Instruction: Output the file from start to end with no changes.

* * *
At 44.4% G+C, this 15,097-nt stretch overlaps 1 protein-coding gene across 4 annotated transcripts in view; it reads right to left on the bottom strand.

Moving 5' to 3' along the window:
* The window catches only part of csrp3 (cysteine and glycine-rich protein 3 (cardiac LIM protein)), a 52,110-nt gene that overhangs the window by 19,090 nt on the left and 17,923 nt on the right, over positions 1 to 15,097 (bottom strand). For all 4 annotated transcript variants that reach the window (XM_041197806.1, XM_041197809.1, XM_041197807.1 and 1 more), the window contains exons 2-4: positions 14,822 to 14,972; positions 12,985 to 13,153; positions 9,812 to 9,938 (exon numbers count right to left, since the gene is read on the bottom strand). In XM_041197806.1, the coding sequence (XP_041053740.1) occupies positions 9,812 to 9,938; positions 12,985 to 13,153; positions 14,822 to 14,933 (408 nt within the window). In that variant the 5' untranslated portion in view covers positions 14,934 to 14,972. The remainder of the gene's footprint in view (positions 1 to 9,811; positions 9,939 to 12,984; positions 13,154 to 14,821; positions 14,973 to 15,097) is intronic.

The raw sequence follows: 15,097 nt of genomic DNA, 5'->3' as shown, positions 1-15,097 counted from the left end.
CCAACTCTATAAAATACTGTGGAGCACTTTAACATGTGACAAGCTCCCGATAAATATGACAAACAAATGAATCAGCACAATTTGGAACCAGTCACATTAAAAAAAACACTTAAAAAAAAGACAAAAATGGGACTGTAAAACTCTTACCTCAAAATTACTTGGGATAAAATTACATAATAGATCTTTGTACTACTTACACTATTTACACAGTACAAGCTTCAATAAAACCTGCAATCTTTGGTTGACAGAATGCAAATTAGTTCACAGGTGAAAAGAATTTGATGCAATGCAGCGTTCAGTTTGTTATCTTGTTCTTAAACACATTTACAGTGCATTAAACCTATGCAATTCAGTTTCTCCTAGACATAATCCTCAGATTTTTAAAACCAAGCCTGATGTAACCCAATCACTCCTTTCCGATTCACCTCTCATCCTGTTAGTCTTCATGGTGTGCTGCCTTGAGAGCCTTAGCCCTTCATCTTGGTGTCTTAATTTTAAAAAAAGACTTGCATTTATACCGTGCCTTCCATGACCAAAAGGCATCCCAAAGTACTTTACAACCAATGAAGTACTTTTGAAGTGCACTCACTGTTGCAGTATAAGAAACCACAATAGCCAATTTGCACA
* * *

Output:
At 44.4% G+C, this 15,097-nt stretch overlaps 1 protein-coding gene across 4 annotated transcripts in view; it reads right to left on the bottom strand.

Moving 5' to 3' along the window:
* The window catches only part of csrp3 (cysteine and glycine-rich protein 3 (cardiac LIM protein)), a 52,110-nt gene that overhangs the window by 19,090 nt on the left and 17,923 nt on the right, over positions 1 to 15,097 (bottom strand). For all 4 annotated transcript variants that reach the window (XM_041197806.1, XM_041197809.1, XM_041197807.1 and 1 more), the window contains exons 2-4: positions 14,822 to 14,972; positions 12,985 to 13,153; positions 9,812 to 9,938 (exon numbers count right to left, since the gene is read on the bottom strand). In XM_041197806.1, the coding sequence (XP_041053740.1) occupies positions 9,812 to 9,938; positions 12,985 to 13,153; positions 14,822 to 14,933 (408 nt within the window). In that variant the 5' untranslated portion in view covers positions 14,934 to 14,972. The remainder of the gene's footprint in view (positions 1 to 9,811; positions 9,939 to 12,984; positions 13,154 to 14,821; positions 14,973 to 15,097) is intronic.

The raw sequence follows: 15,097 nt of genomic DNA, 5'->3' as shown, positions 1-15,097 counted from the left end.
CCAACTCTATAAAATACTGTGGAGCACTTTAACATGTGACAAGCTCCCGATAAATATGACAAACAAATGAATCAGCACAATTTGGAACCAGTCACATTAAAAAAAACACTTAAAAAAAAGACAAAAATGGGACTGTAAAACTCTTACCTCAAAATTACTTGGGATAAAATTACATAATAGATCTTTGTACTACTTACACTATTTACACAGTACAAGCTTCAATAAAACCTGCAATCTTTGGTTGACAGAATGCAAATTAGTTCACAGGTGAAAAGAATTTGATGCAATGCAGCGTTCAGTTTGTTATCTTGTTCTTAAACACATTTACAGTGCATTAAACCTATGCAATTCAGTTTCTCCTAGACATAATCCTCAGATTTTTAAAACCAAGCCTGATGTAACCCAATCACTCCTTTCCGATTCACCTCTCATCCTGTTAGTCTTCATGGTGTGCTGCCTTGAGAGCCTTAGCCCTTCATCTTGGTGTCTTAATTTTAAAAAAAGACTTGCATTTATACCGTGCCTTCCATGACCAAAAGGCATCCCAAAGTACTTTACAACCAATGAAGTACTTTTGAAGTGCACTCACTGTTGCAGTATAAGAAACCACAATAGCCAATTTGCACA